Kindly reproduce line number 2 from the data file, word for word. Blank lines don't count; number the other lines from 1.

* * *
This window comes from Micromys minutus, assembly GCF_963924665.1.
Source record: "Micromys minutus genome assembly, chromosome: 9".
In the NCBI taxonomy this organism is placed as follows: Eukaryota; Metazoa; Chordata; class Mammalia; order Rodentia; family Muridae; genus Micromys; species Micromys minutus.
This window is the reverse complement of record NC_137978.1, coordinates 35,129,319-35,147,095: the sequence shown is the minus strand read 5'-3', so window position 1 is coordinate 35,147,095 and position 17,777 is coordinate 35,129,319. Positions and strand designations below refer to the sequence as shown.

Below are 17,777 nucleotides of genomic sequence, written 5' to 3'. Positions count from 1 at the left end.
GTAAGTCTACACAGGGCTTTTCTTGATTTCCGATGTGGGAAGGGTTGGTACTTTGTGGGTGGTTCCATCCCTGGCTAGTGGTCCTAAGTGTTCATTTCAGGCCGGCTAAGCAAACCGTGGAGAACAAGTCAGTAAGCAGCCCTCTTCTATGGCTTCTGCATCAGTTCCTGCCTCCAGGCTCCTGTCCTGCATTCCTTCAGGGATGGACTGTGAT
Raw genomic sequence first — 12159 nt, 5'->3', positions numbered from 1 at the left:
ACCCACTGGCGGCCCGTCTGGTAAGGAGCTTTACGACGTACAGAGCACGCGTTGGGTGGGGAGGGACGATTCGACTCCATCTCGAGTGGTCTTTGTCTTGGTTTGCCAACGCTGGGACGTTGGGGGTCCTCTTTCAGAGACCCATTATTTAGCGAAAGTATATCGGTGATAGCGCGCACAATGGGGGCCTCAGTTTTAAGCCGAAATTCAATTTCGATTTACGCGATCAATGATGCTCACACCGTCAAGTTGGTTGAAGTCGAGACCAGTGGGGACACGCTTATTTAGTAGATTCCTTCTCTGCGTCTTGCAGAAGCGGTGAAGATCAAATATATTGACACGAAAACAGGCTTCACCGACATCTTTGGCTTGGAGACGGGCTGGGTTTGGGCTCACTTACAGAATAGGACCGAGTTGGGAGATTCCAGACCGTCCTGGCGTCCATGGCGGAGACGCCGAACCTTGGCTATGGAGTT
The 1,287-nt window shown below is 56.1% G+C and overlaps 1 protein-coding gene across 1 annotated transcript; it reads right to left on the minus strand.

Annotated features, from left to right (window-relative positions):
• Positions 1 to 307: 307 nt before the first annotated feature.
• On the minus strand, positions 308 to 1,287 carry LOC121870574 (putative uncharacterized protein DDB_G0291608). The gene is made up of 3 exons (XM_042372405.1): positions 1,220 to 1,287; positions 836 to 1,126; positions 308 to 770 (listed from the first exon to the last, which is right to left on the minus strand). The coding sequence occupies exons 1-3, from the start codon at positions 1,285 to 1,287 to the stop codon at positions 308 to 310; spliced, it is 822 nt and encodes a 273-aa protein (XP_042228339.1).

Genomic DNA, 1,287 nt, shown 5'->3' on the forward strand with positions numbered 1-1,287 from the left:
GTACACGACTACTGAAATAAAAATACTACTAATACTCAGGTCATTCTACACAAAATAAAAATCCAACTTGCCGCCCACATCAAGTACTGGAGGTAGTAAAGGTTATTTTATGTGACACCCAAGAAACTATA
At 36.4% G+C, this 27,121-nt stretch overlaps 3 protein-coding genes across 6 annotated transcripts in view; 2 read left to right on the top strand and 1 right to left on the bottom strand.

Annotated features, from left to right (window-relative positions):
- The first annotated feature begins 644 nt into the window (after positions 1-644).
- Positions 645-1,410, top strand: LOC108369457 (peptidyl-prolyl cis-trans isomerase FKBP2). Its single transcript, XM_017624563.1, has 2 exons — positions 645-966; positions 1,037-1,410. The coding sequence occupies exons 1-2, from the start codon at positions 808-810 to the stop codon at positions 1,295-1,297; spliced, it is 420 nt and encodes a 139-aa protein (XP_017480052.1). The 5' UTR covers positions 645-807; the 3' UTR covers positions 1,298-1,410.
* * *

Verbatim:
Source record: "Micromys minutus genome assembly, chromosome: 9".